Class III - Market Condition. Class III includes the normal cycle of the real estate market when values increase, decrease, or remain level over a specific period of time. These patterns of value are simply the effects of the general economy coupled with real estate supply and demand. This is a significant classification because a certain condition might be suspected to have affected the value when, in fact, the DC was benign, and the market conditions caused the loss or gain in value.

In addition, each of the other graphs depicting the common characteristics of the impact of various DCs on value is based on level market conditions. In reality, market conditions may have an added impact in and of themselves, thereby requiring adjustments for market conditions with any one of the various classifications of DCs.

One way of measuring Class III conditions may be to study several comparable sales that resold at a later date. By comparing the initial and subsequent sales dates and values, a determination can be made about the market trends. Graphically, Class III simply reflects increased, decreased, or level market conditions over time.

Class IV - Temporary Condition. Because this class describes DCs that are only temporary in nature, the loss in value is limited to the disruption caused by the temporary condition. The most common Class IV situation involves temporary construction easements in which a portion of a property is used by another party while adjoining construction is underway. Upon the completion of construction, the full use of the property is returned to its original state.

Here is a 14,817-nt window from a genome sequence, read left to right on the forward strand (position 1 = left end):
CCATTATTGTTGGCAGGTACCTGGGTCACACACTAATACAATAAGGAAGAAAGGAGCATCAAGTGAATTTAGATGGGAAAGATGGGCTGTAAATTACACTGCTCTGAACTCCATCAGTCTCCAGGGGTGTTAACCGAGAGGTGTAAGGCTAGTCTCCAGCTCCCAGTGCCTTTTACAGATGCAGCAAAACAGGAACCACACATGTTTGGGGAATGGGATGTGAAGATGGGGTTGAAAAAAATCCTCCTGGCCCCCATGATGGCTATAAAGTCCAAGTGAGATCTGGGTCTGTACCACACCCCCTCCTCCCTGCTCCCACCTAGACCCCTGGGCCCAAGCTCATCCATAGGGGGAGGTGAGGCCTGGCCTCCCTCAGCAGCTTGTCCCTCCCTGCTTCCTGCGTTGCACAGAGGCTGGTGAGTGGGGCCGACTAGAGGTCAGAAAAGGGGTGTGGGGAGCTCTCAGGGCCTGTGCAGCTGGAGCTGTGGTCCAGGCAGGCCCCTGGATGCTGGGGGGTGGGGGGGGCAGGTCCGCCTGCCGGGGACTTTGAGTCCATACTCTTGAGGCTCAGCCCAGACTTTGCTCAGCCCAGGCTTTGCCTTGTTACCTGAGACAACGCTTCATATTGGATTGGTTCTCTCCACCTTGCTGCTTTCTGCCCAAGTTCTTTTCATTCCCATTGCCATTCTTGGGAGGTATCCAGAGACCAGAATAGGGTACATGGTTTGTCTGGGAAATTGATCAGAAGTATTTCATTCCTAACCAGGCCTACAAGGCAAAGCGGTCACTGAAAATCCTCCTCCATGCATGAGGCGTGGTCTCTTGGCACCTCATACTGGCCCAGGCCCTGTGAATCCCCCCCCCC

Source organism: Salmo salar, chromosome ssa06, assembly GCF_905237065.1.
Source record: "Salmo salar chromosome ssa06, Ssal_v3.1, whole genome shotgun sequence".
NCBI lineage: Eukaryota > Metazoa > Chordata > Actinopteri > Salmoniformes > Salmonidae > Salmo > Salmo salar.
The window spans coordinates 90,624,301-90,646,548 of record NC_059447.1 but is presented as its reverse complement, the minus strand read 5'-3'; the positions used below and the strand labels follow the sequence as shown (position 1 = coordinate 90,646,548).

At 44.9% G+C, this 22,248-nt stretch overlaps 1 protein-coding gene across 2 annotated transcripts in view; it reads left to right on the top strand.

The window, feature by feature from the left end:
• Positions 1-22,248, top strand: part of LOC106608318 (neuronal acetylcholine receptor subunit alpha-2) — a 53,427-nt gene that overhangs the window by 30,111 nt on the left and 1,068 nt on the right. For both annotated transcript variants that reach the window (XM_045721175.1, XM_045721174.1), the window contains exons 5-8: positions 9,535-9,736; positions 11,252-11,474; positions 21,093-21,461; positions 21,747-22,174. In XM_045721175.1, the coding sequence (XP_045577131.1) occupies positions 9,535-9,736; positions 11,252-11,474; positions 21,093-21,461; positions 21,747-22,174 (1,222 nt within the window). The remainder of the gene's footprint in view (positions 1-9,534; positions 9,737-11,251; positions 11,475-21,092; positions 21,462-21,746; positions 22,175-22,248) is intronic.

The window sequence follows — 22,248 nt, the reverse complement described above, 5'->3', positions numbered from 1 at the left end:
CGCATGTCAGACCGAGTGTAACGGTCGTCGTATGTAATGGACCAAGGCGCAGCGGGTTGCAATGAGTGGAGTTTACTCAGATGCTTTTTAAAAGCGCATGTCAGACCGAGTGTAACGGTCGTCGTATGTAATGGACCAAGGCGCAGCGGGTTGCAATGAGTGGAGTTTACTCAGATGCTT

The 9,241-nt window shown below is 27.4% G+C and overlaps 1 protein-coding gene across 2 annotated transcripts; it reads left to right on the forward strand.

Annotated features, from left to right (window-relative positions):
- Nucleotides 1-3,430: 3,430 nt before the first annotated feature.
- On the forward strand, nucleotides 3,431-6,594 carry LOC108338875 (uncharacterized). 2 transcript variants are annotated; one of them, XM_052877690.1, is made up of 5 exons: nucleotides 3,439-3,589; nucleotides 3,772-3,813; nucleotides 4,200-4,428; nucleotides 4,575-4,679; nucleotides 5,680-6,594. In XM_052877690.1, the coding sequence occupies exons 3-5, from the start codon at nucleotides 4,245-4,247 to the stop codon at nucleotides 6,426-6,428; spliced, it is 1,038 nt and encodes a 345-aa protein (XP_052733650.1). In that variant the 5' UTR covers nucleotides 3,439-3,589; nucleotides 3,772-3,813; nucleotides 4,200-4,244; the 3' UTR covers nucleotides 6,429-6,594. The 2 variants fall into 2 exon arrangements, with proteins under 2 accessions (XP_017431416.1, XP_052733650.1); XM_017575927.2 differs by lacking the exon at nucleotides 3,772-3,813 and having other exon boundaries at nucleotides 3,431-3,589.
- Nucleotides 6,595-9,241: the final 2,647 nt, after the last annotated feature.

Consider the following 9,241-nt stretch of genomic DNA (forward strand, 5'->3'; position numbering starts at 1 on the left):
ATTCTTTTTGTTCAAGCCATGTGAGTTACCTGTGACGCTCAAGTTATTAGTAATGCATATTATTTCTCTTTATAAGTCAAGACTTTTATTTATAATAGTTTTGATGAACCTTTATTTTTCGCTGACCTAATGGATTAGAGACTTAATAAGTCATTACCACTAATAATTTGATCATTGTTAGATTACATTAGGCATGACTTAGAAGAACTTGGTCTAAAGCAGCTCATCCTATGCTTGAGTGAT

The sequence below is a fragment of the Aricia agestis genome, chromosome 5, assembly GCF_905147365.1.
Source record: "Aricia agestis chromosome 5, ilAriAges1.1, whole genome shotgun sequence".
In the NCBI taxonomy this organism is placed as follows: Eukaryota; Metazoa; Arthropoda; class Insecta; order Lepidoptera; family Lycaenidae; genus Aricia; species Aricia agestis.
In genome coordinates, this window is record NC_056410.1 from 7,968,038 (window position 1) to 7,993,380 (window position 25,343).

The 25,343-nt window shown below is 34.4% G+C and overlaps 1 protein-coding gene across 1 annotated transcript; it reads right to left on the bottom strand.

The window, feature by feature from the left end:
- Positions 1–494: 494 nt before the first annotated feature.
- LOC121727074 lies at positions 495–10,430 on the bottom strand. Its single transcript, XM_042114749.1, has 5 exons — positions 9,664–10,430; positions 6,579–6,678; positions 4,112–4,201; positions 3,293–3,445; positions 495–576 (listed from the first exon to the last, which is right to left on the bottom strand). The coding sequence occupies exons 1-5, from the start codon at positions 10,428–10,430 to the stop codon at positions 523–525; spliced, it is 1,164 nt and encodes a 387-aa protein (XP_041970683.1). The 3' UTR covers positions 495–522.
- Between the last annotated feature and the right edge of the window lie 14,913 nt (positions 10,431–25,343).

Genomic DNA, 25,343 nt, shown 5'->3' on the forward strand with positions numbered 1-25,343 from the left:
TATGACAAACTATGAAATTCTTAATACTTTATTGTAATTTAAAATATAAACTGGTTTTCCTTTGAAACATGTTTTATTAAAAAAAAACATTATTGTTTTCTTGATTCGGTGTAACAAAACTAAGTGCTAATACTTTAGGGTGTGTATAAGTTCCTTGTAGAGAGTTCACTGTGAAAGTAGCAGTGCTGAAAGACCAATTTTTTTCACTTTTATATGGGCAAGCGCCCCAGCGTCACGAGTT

This temporary disruption can affect value. For example, if temporary construction disrupts the traffic patterns of a shopping center, the diminution in value may be extracted from the lost revenues, higher vacancy rates, and other related losses. The diminution in value would be in addition to the rental rate of the land being used during the temporary construction. Further, while the effects of bankruptcy are often a benign Class I DC, this situation may be a Class IV DC if there is substantial deferred maintenance or there are other temporary conditions that affect the value.

Another type of Class IV DC involves absorption losses. For example, if a particular condition causes a major tenant to vacate the building abruptly, the property value would drop upon the tenant's departure and then increase over time as the vacant space is absorbed. Absorption losses specifically include lost rents, leasing commissions, and tenant improvements.